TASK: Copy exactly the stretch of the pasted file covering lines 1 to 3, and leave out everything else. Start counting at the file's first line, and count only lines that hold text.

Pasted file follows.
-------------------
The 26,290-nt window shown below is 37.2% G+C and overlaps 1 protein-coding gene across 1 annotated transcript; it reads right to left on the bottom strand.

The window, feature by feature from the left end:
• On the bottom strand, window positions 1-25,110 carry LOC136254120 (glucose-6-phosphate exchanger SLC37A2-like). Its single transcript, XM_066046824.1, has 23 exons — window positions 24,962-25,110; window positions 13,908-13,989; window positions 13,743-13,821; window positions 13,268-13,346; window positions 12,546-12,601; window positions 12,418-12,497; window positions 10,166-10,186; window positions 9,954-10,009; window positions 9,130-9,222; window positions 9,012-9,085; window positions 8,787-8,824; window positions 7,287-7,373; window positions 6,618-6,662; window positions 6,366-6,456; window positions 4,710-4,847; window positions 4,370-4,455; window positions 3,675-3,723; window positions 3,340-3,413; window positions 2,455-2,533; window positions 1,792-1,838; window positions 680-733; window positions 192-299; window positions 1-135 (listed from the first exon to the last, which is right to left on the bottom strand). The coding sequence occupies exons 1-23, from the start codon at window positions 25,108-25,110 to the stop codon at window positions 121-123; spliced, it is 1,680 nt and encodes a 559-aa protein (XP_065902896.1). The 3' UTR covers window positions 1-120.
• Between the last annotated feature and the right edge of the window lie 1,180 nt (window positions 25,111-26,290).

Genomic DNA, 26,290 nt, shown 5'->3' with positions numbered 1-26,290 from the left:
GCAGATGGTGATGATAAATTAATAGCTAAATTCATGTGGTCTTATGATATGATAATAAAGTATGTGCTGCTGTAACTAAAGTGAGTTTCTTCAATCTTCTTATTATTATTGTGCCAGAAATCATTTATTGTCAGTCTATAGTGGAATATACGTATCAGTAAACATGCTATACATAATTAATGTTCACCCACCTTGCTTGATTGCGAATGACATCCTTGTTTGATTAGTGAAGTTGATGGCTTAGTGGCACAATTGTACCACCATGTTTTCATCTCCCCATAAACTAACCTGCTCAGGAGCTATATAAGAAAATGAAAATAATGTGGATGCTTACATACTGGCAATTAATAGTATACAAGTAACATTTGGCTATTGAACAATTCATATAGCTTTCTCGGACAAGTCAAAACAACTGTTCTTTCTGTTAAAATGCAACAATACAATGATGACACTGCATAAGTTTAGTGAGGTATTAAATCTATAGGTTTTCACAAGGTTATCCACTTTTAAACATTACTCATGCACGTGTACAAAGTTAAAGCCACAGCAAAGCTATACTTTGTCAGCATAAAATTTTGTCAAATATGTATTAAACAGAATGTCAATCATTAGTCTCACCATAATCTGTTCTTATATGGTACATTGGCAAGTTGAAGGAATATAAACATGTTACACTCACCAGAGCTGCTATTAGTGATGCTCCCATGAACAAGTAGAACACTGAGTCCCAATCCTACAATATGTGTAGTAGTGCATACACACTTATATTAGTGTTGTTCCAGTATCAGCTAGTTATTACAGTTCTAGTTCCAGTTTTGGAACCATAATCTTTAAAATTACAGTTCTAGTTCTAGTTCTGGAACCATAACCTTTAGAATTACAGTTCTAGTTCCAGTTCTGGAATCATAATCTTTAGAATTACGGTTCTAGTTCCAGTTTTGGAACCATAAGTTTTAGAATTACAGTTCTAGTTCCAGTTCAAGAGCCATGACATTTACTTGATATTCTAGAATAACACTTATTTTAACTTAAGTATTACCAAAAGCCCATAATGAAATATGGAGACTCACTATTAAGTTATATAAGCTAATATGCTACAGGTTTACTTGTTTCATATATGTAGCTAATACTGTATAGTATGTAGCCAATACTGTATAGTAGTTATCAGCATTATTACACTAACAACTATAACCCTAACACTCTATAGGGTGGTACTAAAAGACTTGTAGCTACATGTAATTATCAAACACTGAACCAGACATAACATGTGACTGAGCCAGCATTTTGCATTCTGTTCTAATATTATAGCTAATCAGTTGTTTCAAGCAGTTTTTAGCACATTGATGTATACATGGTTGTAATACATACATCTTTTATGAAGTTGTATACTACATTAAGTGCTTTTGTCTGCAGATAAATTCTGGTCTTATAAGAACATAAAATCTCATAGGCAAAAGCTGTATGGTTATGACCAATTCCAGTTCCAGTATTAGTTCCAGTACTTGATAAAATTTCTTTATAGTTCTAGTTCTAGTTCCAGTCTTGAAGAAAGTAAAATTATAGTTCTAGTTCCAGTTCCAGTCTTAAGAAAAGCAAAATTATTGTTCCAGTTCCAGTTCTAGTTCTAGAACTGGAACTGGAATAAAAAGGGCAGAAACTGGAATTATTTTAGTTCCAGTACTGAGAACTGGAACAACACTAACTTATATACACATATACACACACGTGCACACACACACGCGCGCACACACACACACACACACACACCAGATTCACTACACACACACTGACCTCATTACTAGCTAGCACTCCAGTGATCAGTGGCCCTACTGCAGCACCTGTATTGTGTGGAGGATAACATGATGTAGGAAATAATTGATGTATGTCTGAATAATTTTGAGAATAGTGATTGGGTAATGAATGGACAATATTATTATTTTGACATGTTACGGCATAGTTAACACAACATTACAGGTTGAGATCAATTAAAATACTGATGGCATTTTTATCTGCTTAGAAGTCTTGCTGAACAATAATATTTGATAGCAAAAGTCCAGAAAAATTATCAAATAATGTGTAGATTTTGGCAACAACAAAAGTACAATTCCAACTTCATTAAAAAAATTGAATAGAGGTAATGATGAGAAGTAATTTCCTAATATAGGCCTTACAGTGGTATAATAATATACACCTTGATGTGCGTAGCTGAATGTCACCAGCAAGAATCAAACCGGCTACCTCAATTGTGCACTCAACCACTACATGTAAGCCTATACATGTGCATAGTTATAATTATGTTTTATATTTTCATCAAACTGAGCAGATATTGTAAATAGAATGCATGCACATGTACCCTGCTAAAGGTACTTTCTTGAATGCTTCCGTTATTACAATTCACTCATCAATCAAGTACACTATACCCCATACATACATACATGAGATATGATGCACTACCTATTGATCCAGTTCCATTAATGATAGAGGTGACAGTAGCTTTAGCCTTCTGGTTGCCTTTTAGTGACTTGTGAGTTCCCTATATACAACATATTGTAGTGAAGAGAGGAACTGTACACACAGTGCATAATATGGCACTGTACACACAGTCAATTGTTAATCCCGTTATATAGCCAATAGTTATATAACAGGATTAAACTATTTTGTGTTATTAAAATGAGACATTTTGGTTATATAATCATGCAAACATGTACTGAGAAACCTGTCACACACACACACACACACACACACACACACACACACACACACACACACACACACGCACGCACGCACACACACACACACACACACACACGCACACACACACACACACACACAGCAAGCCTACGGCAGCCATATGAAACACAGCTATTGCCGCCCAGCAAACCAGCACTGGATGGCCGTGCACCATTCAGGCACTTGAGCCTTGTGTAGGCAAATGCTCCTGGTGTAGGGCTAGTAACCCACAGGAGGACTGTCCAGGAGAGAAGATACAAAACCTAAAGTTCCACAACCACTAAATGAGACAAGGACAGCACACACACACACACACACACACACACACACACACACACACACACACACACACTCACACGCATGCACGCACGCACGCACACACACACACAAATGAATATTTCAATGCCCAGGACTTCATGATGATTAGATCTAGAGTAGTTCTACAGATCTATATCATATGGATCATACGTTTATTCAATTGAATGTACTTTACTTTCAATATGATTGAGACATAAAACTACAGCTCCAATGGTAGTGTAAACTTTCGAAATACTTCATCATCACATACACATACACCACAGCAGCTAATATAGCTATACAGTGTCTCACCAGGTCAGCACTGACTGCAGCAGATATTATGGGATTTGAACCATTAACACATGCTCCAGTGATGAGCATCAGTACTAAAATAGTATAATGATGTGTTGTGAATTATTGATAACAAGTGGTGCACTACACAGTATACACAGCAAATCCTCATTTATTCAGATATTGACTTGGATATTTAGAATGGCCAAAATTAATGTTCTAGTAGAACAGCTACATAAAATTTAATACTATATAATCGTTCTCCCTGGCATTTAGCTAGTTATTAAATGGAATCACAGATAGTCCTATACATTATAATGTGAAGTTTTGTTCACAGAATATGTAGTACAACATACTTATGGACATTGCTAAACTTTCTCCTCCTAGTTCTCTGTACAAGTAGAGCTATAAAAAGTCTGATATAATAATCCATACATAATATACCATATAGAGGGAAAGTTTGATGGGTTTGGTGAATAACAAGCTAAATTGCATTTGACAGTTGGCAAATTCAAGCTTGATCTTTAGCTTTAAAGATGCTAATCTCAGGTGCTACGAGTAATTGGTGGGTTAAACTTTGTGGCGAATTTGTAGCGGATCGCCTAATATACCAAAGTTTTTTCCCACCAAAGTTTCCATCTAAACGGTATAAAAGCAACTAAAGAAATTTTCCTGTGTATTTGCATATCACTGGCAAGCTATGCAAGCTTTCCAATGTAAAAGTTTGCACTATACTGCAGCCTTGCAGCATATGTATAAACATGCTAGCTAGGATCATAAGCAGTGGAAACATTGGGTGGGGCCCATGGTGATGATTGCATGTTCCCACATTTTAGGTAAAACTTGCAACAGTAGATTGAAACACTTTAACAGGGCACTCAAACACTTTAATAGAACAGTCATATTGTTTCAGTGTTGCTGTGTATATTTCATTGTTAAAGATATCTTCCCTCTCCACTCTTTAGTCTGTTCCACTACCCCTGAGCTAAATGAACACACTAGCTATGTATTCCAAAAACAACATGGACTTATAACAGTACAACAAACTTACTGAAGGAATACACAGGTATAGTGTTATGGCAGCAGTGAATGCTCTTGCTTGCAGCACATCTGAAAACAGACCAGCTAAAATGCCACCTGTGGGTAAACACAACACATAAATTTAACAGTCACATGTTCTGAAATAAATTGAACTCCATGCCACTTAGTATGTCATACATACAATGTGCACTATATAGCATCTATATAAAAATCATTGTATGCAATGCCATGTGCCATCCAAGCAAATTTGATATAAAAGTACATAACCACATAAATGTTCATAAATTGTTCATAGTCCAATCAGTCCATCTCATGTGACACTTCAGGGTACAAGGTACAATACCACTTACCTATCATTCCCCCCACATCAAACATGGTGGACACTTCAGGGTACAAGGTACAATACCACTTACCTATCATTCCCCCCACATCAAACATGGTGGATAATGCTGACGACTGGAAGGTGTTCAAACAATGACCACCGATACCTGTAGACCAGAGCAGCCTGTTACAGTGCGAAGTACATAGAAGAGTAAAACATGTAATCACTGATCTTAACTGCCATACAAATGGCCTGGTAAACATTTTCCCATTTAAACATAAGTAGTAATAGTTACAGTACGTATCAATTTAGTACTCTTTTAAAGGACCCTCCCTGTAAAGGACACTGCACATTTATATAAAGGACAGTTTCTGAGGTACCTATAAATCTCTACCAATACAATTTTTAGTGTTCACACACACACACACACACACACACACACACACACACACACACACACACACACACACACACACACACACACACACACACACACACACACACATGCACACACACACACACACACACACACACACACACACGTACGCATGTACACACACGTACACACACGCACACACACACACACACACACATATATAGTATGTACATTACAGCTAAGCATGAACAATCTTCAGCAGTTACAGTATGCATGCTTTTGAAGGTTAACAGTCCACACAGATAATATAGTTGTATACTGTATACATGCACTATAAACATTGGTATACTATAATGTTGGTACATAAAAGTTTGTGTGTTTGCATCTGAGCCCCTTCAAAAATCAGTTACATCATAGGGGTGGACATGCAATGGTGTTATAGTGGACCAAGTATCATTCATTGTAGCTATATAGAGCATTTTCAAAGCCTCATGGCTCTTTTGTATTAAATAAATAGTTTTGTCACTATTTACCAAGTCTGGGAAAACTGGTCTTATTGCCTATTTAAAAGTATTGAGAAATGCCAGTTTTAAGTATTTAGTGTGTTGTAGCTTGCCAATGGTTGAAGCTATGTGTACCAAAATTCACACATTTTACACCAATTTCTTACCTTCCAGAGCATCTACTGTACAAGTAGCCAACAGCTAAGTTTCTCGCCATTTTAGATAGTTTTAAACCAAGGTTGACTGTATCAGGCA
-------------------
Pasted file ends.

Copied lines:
The 26,290-nt window shown below is 37.2% G+C and overlaps 1 protein-coding gene across 1 annotated transcript; it reads right to left on the bottom strand.

The window, feature by feature from the left end:
• On the bottom strand, window positions 1-25,110 carry LOC136254120 (glucose-6-phosphate exchanger SLC37A2-like). Its single transcript, XM_066046824.1, has 23 exons — window positions 24,962-25,110; window positions 13,908-13,989; window positions 13,743-13,821; window positions 13,268-13,346; window positions 12,546-12,601; window positions 12,418-12,497; window positions 10,166-10,186; window positions 9,954-10,009; window positions 9,130-9,222; window positions 9,012-9,085; window positions 8,787-8,824; window positions 7,287-7,373; window positions 6,618-6,662; window positions 6,366-6,456; window positions 4,710-4,847; window positions 4,370-4,455; window positions 3,675-3,723; window positions 3,340-3,413; window positions 2,455-2,533; window positions 1,792-1,838; window positions 680-733; window positions 192-299; window positions 1-135 (listed from the first exon to the last, which is right to left on the bottom strand). The coding sequence occupies exons 1-23, from the start codon at window positions 25,108-25,110 to the stop codon at window positions 121-123; spliced, it is 1,680 nt and encodes a 559-aa protein (XP_065902896.1). The 3' UTR covers window positions 1-120.